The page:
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Barneys’ Fall Line

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A whimsical 2005 window installation by Simon Doonan.   

“The digital and the physical experience need to be integrated,” Vitale says, and so a series of iPads are being installed in the store (launching on the first and eighth floors) so that salespeople and customers can use them as part of what Vitale calls the “selling ceremony.” Say you’re interested in ­Céline. A Barneys salesperson might well appear with an iPad loaded up with an interview with the designer, Phoebe Philo, or a street-style picture of Barneys’ new fashion director, Amanda Brooks, in a Céline dress, or just a comprehensive inventory of all the Céline clothing, shoes, and bags Barneys has to offer at that moment.

Vitale has also been tasked with lining up exclusive product for the store: L’Wren Scott handbags, for example, or women’s suiting by the designer Alexandre Plokhov, who used to design the menswear line Cloak. Barneys will become, this fall, the only store in America to carry Walter Steiger shoes (other than Walter Steiger). It will also offer an exclusive menswear collaboration with agnès b.

Hanging on the wall in ­Vitale’s office is a blowup of an old Barneys ad, a painting by the French artist Jean-Philippe Delhomme. In the painting, a woman models a dress for her friend. The tagline, written by Glenn O’Brien, GQ’s style-­advice columnist, reads: “Nina knew David would eventually weaken.” Outside Vitale’s office is another iconic moment in Barneys advertising: Linda Evangelista modeling a hat. Next to her is future boyfriend Kyle MacLachlan wearing a lobster on his head. Part of the Barneys ethos has always been this ability to laugh at the whole thing, to allow the customer in on the joke—or at least to acknowledge that its customer is no rube. In a way, the store glamorized shopping by quasi-ironizing it. In the mid-nineties, the store’s tagline under ­Doonan became “taste, luxury, humor.”

“Barneys has to stand for something. It has to feel different. This is shopping as a cultural event.”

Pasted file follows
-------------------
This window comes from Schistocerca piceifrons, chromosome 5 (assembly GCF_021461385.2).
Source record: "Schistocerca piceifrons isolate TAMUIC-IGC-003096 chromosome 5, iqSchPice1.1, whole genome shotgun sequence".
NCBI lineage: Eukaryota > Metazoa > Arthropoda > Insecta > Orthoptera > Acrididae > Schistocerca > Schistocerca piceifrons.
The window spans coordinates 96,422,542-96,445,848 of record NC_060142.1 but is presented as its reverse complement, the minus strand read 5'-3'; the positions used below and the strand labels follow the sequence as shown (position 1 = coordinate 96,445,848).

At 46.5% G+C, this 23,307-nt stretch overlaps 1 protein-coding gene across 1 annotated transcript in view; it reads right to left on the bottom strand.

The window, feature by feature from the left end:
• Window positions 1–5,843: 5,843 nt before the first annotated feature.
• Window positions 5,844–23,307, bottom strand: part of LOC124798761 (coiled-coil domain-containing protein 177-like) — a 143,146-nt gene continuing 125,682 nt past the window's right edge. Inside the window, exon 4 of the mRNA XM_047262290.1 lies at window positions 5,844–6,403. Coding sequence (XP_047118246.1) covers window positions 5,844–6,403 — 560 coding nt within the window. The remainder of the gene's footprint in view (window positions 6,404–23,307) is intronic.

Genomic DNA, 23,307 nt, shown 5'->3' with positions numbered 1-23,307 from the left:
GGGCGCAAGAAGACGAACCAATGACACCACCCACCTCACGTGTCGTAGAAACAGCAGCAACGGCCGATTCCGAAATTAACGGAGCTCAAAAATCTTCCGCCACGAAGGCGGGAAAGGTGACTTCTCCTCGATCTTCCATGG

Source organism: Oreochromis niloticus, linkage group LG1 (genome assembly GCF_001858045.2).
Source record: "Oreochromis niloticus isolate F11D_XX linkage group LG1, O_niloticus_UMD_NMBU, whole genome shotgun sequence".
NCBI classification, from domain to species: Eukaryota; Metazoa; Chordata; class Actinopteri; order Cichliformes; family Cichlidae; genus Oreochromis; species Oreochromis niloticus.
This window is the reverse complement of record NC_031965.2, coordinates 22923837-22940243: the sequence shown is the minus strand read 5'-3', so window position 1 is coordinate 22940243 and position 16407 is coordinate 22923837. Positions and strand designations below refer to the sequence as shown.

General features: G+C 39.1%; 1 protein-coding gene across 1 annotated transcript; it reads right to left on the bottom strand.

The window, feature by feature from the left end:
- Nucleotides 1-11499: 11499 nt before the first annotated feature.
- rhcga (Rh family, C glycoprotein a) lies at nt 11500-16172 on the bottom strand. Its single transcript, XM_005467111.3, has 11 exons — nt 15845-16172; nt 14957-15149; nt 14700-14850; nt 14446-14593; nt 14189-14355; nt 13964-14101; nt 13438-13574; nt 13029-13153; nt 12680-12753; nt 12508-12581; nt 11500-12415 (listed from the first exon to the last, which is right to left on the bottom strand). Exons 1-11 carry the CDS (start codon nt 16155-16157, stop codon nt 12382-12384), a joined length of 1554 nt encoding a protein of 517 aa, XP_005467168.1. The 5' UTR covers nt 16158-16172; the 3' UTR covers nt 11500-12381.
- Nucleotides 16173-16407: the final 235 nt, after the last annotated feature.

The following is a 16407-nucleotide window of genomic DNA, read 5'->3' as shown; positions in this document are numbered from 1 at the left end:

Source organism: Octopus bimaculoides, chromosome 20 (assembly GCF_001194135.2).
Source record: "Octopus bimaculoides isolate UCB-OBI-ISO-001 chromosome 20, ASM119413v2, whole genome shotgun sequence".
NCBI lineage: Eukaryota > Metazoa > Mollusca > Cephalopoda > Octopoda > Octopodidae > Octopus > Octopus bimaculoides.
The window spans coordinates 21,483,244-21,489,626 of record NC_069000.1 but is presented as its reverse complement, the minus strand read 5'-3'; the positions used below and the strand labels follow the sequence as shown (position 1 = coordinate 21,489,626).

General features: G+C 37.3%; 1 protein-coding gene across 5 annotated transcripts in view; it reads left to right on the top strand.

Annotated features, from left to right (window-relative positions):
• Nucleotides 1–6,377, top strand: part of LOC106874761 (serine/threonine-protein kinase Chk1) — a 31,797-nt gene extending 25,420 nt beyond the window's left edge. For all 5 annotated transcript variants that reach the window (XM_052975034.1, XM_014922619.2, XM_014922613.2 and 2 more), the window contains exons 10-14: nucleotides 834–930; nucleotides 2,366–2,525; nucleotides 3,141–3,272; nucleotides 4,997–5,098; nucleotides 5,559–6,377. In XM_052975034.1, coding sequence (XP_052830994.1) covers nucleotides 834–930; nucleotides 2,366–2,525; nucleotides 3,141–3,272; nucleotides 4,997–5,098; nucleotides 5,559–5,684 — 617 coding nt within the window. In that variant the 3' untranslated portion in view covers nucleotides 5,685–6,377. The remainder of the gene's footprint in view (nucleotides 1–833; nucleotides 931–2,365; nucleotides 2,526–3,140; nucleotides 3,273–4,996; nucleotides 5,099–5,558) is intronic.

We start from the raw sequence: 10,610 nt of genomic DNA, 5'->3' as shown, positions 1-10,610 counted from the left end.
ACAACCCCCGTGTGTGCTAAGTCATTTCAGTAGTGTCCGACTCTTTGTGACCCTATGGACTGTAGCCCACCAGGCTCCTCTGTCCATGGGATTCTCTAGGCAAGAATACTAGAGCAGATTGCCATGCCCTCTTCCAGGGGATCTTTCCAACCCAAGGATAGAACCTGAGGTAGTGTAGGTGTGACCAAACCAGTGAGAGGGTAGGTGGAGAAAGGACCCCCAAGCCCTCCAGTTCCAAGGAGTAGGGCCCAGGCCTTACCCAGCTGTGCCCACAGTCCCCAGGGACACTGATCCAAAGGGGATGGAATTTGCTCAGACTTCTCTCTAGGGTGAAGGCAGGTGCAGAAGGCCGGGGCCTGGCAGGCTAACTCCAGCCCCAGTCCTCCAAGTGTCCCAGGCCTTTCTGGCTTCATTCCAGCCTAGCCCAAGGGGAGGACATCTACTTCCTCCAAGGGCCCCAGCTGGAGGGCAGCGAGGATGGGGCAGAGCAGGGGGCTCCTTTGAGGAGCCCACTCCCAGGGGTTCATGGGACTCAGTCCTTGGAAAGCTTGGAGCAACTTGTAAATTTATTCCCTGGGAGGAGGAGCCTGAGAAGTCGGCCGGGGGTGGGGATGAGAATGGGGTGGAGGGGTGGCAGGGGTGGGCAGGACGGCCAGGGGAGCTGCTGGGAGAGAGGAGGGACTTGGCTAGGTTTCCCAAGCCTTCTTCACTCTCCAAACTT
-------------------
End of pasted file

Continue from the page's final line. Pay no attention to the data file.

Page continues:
Now, however, the store will be a little less whimsical. Times, after all, have changed. “We’re still going to have ­humor,” Vitale says, “we’re just going to have it in a very refined way.”

Lee’s next hire was Freedman, who was the creative ­director at W magazine for ­almost twenty years, where he was devoted to the intersection of high fashion and high art, and always happy to push at the edges of things: It is Freedman who once published a photograph of Tom Ford sanding another man’s bottom. At ­Barneys, Freedman’s office sits one floor above Vitale’s, but where hers is all clean windows and views, Freedman’s is cavelike. He’s painted the walls a dark gray and taken efforts to dim any natural light. “I hate light,” he says cheerfully. “Hate it.” Freedman is tanned from weekends on Long Island. In the low light his teeth look almost electrically bright.

He explains that he had never really considered working in retail, but then he had an important conversation with a friend. “I was talking to [gallerist] Andrea Rosen about it, and she told me that Felix Gonzalez-Torres once said, ‘Barneys is my bodega,’ and those words just really resonated with me. This great and powerful artist said ‘Barneys is my bodega.’ What could be more inspiring than that? For me, that’s my tagline.”

Freedman goes on: “[Gonzalez-Torres] loved Barneys. He couldn’t say that about any other store. And that gives me a sense of responsibility.

“Look,” he says, “I understand that I am not doing personal work. This is commercial. But I enjoy the process of limitations. Every window is not about clothes, it’s about a way to show creativity. We’re creating an identity that is part of a whole lifestyle. I’m more interested in wit than I am in humor. Irony isn’t as important as a certain kind of honesty.” Freedman produces a stack of catalogues—his first for the store. For the women’s mailer, he asked Carine Roitfeld, the former editor of French Vogue, to create a catalogue featuring the store’s highest-end clothing. Roitfeld cast a list of 28 fashionable people, including Naomi Campbell. She also cast herself, her daughter Julia, her son ­Vladimir, and Giovanna Battaglia, the Italian stylist who goes out with Vladimir. The photographs are by Mario Sorrenti, and below each is a caption: “I once saw Vanessa [Traina] at a dinner in Paris with her mother Danielle Steel. She was wearing Balenciaga, and I thought, Who is that girl?” And so on.

For the men’s designer catalogue, he sent photographer Juergen Teller to traipse around East London with Andrej Pejic, a male model (see here) who has also quite convincingly modeled women’s clothes. Freedman did a second, more traditional mailer for menswear with less fashion-forward clothing on less fashion-forward men—a collection of ruggedly handsome bartenders.


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